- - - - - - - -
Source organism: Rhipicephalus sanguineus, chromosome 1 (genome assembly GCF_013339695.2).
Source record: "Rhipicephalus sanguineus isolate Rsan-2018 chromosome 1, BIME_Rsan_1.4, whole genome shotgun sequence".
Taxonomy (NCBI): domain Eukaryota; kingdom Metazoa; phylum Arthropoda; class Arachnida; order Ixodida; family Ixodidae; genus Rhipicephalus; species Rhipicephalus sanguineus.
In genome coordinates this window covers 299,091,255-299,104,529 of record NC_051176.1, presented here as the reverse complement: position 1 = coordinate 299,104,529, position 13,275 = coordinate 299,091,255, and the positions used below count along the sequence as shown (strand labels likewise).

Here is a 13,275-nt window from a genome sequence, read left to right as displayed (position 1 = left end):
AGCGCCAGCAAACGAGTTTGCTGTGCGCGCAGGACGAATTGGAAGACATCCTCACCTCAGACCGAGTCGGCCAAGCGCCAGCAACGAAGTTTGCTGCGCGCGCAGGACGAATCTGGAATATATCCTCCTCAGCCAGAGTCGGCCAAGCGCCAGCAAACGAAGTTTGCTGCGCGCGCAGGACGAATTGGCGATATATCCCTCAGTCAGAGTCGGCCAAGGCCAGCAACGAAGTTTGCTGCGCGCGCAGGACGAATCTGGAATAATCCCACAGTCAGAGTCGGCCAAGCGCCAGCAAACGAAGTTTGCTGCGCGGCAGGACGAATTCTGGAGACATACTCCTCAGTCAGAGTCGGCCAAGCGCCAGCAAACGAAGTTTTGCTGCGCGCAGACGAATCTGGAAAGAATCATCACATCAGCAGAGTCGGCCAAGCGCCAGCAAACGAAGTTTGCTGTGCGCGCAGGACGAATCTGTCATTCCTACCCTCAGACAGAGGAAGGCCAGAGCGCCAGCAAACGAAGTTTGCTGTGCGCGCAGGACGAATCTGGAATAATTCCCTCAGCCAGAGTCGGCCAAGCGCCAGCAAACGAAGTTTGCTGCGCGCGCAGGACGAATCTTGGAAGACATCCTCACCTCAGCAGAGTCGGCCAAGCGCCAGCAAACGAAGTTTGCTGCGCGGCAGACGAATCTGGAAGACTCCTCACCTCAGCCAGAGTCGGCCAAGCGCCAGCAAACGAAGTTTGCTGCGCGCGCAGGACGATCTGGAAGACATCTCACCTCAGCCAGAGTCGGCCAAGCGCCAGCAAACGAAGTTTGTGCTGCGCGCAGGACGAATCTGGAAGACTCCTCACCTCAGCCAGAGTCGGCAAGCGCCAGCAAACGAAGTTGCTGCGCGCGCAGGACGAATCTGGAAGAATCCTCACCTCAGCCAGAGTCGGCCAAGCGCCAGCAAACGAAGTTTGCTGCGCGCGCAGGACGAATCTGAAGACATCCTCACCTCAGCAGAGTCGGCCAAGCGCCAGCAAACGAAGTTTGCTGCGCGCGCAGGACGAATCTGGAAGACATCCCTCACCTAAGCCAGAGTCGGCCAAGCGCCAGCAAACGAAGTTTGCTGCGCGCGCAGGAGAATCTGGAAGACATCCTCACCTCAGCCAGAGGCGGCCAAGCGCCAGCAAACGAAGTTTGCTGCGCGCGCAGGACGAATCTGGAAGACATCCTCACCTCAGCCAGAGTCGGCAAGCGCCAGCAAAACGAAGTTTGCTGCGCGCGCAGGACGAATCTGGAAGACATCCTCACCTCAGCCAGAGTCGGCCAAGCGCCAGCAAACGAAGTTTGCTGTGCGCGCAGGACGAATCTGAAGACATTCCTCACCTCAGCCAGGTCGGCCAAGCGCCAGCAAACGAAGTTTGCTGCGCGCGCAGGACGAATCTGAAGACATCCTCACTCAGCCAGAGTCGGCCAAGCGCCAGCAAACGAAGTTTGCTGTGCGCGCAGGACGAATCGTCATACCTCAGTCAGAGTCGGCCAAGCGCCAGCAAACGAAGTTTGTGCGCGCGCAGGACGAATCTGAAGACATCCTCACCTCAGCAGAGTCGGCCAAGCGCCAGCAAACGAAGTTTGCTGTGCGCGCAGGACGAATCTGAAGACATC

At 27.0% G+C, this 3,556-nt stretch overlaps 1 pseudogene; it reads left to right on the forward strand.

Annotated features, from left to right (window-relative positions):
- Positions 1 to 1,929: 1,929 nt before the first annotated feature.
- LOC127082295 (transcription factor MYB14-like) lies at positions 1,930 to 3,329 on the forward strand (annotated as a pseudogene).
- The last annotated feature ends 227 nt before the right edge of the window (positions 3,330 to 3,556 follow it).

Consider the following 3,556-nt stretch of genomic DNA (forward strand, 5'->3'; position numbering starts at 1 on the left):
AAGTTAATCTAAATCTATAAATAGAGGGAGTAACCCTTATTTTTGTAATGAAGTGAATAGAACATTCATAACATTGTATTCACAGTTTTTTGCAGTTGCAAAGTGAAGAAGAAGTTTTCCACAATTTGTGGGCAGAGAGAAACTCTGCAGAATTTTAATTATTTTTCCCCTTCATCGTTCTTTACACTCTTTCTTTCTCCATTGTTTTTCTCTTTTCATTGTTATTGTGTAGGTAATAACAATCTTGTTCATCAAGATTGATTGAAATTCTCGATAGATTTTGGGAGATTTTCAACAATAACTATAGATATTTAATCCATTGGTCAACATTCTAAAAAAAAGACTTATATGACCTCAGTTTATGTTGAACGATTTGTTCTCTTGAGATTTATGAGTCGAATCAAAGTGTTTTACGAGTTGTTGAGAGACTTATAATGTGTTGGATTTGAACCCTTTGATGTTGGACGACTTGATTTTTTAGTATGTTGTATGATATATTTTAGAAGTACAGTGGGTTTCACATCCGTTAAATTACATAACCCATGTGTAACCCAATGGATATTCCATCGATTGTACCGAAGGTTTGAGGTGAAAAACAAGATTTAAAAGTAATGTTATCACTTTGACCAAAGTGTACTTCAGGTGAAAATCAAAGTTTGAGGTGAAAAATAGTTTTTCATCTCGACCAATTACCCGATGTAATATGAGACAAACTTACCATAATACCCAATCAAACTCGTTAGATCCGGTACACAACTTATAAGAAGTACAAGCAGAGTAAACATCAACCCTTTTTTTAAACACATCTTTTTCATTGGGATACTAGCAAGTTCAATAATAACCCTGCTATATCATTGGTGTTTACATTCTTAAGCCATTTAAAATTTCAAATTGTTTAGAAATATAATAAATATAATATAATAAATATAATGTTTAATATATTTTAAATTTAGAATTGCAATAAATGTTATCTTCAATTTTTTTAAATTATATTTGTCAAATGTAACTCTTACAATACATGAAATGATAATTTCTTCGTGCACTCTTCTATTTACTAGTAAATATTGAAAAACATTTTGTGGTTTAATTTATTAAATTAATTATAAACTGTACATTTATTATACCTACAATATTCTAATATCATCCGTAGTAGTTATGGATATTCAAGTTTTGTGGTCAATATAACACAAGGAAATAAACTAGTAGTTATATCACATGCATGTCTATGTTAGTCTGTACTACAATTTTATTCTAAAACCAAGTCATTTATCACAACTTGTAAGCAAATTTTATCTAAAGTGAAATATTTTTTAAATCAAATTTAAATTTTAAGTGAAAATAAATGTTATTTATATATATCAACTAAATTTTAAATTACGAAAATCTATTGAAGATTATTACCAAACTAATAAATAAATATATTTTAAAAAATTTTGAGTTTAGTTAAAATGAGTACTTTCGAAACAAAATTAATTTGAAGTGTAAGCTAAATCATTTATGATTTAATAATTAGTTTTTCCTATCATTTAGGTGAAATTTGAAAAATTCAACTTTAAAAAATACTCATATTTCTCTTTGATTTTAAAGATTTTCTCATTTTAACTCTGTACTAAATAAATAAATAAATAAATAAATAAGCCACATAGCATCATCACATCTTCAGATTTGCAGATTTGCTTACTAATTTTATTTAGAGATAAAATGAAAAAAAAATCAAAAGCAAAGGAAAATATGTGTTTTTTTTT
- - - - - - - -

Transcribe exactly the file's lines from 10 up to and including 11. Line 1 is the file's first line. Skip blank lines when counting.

- LOC127082295 (transcription factor MYB14-like) lies at positions 1,930 to 3,329 on the forward strand (annotated as a pseudogene).
- The last annotated feature ends 227 nt before the right edge of the window (positions 3,330 to 3,556 follow it).